Located nearly in the center of Africa, bisected by the equator, the Democratic Republic of Congo (DRC) is a nation blanketed in tropical forest, the lifeblood of countless living organisms. Beneath its jungle canopy is a labyrinth of plant life—grey parrots flutter in the treetops, chimpanzees traverse the branches. In the shade of the forest floor is one of Mother Nature’s most unusual creatures. This is the only place on Earth where you will find the okapi.
Okapis are unusual looking animals—a living patchwork with a mule’s stocky body, a zebra’s striped rear, and a giraffe’s exaggerated neck. Despite their unique appearance, they are extremely well camouflaged; their shy nature makes them even more elusive. Conservationists are not likely to see okapis in the wild; their best hope of observing them is through camera trapping. Lucas Meers of Okapi Conservation Project (OCP) has come to the DRC to do just that.
Accompanied by OCP’s founder, John Lukas, a forest guide from the local Mbuti pygmy tribe, and a cadre of Institute in Congo for the Conservation of Nature rangers who patrol and protect the Okapi Wildlife Reserve, Lucas is here to help install a series of camera traps. Camera trapping is a key part of most conservation work, especially with animals that are difficult to observe.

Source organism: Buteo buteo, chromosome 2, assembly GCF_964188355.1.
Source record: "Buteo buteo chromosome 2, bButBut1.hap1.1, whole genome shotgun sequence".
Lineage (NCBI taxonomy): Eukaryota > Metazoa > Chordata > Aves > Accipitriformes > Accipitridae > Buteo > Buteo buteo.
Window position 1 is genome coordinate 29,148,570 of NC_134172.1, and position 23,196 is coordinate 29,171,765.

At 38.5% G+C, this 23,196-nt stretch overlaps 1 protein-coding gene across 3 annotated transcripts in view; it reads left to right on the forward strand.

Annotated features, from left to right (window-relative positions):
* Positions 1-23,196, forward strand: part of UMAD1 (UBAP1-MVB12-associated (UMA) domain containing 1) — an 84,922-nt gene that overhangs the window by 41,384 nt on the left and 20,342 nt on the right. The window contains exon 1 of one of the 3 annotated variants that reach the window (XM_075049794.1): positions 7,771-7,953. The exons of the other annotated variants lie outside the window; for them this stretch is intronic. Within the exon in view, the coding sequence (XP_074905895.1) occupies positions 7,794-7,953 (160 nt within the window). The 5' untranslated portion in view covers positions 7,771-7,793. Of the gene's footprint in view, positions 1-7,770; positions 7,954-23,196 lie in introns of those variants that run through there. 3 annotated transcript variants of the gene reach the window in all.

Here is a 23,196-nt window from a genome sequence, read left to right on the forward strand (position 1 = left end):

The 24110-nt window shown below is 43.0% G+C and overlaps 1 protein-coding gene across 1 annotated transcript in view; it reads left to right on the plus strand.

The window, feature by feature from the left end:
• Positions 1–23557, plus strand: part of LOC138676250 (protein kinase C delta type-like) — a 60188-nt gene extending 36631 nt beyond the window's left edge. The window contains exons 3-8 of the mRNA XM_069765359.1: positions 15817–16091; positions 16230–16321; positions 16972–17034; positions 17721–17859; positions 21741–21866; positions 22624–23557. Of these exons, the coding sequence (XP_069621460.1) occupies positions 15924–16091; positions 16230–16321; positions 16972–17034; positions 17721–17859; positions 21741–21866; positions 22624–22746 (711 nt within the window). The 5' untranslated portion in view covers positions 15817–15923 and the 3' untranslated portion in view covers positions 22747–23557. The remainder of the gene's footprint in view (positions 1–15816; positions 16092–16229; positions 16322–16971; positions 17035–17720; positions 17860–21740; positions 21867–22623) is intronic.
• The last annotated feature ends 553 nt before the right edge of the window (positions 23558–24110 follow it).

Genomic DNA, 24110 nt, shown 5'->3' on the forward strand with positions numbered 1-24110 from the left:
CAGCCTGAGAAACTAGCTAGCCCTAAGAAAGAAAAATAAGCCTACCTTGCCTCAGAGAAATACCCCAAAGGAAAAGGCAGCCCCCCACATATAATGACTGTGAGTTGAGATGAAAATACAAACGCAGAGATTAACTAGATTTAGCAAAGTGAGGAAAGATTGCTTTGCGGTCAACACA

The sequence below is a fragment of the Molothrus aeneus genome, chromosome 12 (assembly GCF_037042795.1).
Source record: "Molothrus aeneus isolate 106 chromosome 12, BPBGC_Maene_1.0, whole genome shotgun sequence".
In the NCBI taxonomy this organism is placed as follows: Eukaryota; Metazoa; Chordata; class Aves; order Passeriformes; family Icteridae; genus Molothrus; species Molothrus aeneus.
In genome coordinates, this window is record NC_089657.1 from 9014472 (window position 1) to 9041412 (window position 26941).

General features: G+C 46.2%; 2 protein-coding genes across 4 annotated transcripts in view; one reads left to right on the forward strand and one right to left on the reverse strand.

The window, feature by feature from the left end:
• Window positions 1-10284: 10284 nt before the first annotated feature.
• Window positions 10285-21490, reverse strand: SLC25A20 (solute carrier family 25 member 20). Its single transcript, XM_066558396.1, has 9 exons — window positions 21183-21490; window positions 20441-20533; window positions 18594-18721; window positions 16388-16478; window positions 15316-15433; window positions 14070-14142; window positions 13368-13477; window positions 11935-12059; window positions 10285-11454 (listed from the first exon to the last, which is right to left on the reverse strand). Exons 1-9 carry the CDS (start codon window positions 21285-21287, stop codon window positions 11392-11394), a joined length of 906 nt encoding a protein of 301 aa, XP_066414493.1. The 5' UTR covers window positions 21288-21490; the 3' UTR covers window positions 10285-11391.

The OCP team can use images from the camera traps to learn more about the okapis’ population and behavior and to determine where they should concentrate their conservation efforts. OCP wants to use these particular camera traps to see if okapis are returning to areas of the forest where human activity has been recently eliminated.
In silence, the group enters the forest at a fast clip, moving single file along a path so thin it’s virtually imperceptible. Their guide searches amongst the endless vegetation for the newly sprouted bright green leaves that okapis prefer to eat. This is the most strategic place to set up the camera traps, and it pays off. Weeks later, the team discovers that they have captured video footage of an okapi in the wild for the first time in OCP’s 30 years of operation. Over the next few months more images of okapi are recorded in different parts of the rainforest, indicating their population in the reserve appears to be stable.
These camera traps will continue to gather vital observational information about the reserve’s okapi population—which will inform the rangers’ patrol strategy to protect this endangered animal and the millions of organisms sharing the rainforest with okapis.